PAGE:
The storm has grown strong, and Karana and Ramo are forced to take shelter by some rocks until night falls. When they reach the village, they find wild dogs slinking around in the huts. Though the dogs have ransacked the village, Karana and Ramo are able to find enough food to make dinner. All night the dogs wait just outside the village, and at daybreak they return to their lair. The next day Karana and Ramo gather food for their meals, and at night the dogs come jus as before.
The following day, Karana and Ramo go to the beach to gather food, and, looking out onto the sea, wonder if the white men's ship will ever return for them. Ramo decides that he will go and retrieve one of the canoes the villagers had left by the cliff, should they ever need to escape the Aleuts. When Karana tells him the canoes will be too heavy for him to handle, Ramo announces that he is now chief of Ghalas-at, since he is the son of Chowig (he now refers to himself as chief Tanyositlopai).
When Karana awakes thenext morning, Ramo is gone. She realizes that he must have gotten up early to go for the canoe, and goes to the beach to wait for him. When Ramo does not arrive at the beach, Karana returns to the village. Ramo is not there either, so she heads towards the cliff where the canoes are stored. On her way there, she hears the barking of dogs off in the distance. When Karana reaches the spot the noise is coming from, she finds Ramo dead, surrounded by the pack of dogs. She carries Ramo back to the village, and the dogs follow her all the way. She chases them away with a club, and follows them back to their lair, three hills distant. Karana considers setting a fire and pushing it into the dogs' cave, but she does not have enough brush. Instead, she returns to the village and sits up all night by hr brother's body, vowing one day to kill the wild dogs.
Many days pass after Ramo is killed, and on one foggy morning Karana decides to leave the village forever. She burns the houses down one by one, and sets out to the place where she has decided to wait for the white men's ship, west of Coral Cove. Here there is a rock upon which Karana can sleep and store food without fear of the wild dogs. Still, the dogs come every night and sit underneath the rock.
Karana decides she needs weapons to protect herself from the dogs, but the laws of Ghalas-at forbid women from making weapons. Karana returns to her village to sift through the ashes in the hope of finding spearheads, but, finding nothing, begins to look elsewhere. Remembering the black chest brought by the Aleuts, she goes to the beach. After some searching, she discovers the chest buried in the sand. Opening it, she finds beautiful bracelets and earrings made from beads. Karana puts on the jewelry and admires herself, but soon remembers all of the suffering that was caused by these trinkets. She throws them into the sea. There are no spearheads in the chest.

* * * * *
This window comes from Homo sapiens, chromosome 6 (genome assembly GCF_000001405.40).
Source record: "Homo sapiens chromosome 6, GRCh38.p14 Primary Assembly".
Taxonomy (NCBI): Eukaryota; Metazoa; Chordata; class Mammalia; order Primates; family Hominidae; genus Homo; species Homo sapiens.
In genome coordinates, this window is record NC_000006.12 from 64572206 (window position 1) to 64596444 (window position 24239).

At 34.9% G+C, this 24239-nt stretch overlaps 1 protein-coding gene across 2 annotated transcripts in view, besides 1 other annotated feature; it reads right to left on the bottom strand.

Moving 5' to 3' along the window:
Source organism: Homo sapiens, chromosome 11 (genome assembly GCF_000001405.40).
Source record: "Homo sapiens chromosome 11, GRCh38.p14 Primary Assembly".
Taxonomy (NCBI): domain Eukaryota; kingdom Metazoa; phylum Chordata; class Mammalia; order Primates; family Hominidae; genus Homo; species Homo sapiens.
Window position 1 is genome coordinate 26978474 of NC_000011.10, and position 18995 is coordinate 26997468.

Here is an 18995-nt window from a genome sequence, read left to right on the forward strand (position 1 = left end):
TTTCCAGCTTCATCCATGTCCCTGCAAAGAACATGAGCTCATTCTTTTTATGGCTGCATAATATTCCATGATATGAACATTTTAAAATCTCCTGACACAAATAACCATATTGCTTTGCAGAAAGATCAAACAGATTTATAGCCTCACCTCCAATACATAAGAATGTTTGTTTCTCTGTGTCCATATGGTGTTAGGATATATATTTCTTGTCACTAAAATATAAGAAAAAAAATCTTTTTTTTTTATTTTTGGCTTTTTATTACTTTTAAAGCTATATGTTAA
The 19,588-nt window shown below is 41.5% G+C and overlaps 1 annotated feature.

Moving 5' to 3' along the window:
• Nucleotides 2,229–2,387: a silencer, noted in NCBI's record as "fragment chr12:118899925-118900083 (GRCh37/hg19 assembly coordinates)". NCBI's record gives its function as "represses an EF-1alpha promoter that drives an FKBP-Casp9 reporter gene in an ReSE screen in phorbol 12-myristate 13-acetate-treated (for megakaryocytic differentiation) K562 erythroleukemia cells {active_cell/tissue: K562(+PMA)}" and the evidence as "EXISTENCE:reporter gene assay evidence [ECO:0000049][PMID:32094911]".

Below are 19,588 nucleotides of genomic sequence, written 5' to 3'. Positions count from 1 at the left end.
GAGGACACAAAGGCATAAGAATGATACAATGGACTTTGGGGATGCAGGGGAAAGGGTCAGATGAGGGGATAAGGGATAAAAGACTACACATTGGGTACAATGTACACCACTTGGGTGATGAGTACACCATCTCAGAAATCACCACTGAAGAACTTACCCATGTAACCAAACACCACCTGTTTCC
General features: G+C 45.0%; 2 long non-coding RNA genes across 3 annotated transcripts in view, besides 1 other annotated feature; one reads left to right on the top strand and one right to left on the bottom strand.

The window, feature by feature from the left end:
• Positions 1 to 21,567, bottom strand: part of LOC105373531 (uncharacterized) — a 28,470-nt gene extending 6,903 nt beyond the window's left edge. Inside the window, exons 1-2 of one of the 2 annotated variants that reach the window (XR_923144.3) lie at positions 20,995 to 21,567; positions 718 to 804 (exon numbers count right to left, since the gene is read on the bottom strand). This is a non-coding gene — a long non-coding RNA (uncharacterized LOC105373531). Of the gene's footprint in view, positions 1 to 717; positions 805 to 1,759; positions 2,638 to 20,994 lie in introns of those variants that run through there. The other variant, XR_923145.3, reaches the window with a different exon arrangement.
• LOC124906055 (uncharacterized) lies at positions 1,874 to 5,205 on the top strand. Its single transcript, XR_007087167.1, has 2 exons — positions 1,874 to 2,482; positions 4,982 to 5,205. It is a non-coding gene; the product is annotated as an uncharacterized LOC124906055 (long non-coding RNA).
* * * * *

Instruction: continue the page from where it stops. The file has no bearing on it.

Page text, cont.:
Karana does not think about weapons again for some time, but then the dogs begin to harass her again. After some deliberation, she decides that she must make weapons herself, since she cannot find any. She makes a small spear and a bow and arrows from wood she gathers about the island.
Feeling secure with her new weapons, Karana settles into a daily routine. She waits for the ship, but summer passes, then winter, and it does not come.
In this section, Karana finds herself truly alone for the first time. Karana and Ramo enjoyed each other's company, and Ramo even said that he preferred to be on the island of the blue dolphins with his sister when there are no other people around. Karana starts to feel the pangs of loneliness when she is on the shore waiting for Ramo. She begins to wonder whether the white men's ship will ever come and begins to experience fear for the first time since she was left on the island with Ramo. Her fear becomes panic when Ramo does not return, and to anger when she finds him dead. Karana's discomfort grows when she realizes just how alone she is. She is living in the village that was once full of her friends and family, and so the island seems all the emptier. The huts mark the places of those who are gone. Karana does not burn them because she is trying to forget her tribe, but because she does not want to be reminded that they are not there with her. Even when Karana moves away from the village and starts to make herself more comfortable, the return of the white men's ship dominates her thoughts.
Though Karana is alone, she still acts like a member of her tribe, and the traditions of her people still affect her. Even though she needs weapons to defend herself from the wild dogs, she is reluctant to make them, because the laws of her tribe forbid it. Karana's people have a very strict division of labor between the sexes. Powerful superstitions keep this tradition in place, such powerful superstitions that it takes two days before Karana's necessity overcomes her fear. Such traditions show how extraordinary it is, even for someone who has lived on Ghalas-at all her life, to survive alone on the island, since the laws of Karana's tribe necessitate interdependence (or at the very dependence of women upon men). These laws also serve to highlight Karana's aloneness (and loneliness), since it demonstrates the communal nature of her society. That Karana is able to overcome her fear of going against tradition shows her personal strength, and marks the beginning of her journey towards establishing her own code of conduct.